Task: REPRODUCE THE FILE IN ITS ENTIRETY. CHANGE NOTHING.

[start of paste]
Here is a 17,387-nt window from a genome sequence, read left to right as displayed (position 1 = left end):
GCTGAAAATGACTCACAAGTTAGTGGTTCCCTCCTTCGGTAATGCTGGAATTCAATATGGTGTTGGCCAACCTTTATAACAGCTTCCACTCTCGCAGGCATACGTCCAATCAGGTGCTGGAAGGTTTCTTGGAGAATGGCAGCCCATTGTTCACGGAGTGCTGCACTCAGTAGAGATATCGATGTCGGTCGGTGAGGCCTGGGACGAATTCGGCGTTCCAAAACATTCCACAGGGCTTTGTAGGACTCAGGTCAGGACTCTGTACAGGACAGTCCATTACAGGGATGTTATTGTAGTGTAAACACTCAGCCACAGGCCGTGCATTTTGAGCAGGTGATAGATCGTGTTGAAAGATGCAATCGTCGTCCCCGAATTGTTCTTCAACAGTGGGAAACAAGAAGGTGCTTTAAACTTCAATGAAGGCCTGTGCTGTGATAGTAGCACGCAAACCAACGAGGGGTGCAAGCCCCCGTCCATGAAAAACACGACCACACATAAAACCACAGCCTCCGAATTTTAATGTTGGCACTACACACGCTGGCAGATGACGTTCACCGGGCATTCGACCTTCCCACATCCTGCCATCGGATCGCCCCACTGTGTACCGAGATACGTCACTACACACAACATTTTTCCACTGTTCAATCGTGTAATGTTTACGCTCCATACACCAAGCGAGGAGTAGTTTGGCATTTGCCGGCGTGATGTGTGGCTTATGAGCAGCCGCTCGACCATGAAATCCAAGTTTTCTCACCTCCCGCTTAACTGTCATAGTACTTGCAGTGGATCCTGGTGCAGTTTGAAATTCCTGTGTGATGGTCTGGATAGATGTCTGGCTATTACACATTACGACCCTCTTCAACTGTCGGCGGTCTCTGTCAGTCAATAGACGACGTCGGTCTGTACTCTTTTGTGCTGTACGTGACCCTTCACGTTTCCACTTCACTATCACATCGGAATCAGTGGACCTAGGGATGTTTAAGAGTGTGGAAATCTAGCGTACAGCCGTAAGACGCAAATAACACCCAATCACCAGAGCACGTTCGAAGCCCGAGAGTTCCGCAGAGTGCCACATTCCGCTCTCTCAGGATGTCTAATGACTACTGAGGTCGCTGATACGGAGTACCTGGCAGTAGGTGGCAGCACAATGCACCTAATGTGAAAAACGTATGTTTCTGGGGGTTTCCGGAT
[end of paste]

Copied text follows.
Here is a 17,387-nt window from a genome sequence, read left to right as displayed (position 1 = left end):
GCTGAAAATGACTCACAAGTTAGTGGTTCCCTCCTTCGGTAATGCTGGAATTCAATATGGTGTTGGCCAACCTTTATAACAGCTTCCACTCTCGCAGGCATACGTCCAATCAGGTGCTGGAAGGTTTCTTGGAGAATGGCAGCCCATTGTTCACGGAGTGCTGCACTCAGTAGAGATATCGATGTCGGTCGGTGAGGCCTGGGACGAATTCGGCGTTCCAAAACATTCCACAGGGCTTTGTAGGACTCAGGTCAGGACTCTGTACAGGACAGTCCATTACAGGGATGTTATTGTAGTGTAAACACTCAGCCACAGGCCGTGCATTTTGAGCAGGTGATAGATCGTGTTGAAAGATGCAATCGTCGTCCCCGAATTGTTCTTCAACAGTGGGAAACAAGAAGGTGCTTTAAACTTCAATGAAGGCCTGTGCTGTGATAGTAGCACGCAAACCAACGAGGGGTGCAAGCCCCCGTCCATGAAAAACACGACCACACATAAAACCACAGCCTCCGAATTTTAATGTTGGCACTACACACGCTGGCAGATGACGTTCACCGGGCATTCGACCTTCCCACATCCTGCCATCGGATCGCCCCACTGTGTACCGAGATACGTCACTACACACAACATTTTTCCACTGTTCAATCGTGTAATGTTTACGCTCCATACACCAAGCGAGGAGTAGTTTGGCATTTGCCGGCGTGATGTGTGGCTTATGAGCAGCCGCTCGACCATGAAATCCAAGTTTTCTCACCTCCCGCTTAACTGTCATAGTACTTGCAGTGGATCCTGGTGCAGTTTGAAATTCCTGTGTGATGGTCTGGATAGATGTCTGGCTATTACACATTACGACCCTCTTCAACTGTCGGCGGTCTCTGTCAGTCAATAGACGACGTCGGTCTGTACTCTTTTGTGCTGTACGTGACCCTTCACGTTTCCACTTCACTATCACATCGGAATCAGTGGACCTAGGGATGTTTAAGAGTGTGGAAATCTAGCGTACAGCCGTAAGACGCAAATAACACCCAATCACCAGAGCACGTTCGAAGCCCGAGAGTTCCGCAGAGTGCCACATTCCGCTCTCTCAGGATGTCTAATGACTACTGAGGTCGCTGATACGGAGTACCTGGCAGTAGGTGGCAGCACAATGCACCTAATGTGAAAAACGTATGTTTCTGGGGGTTTCCGGAT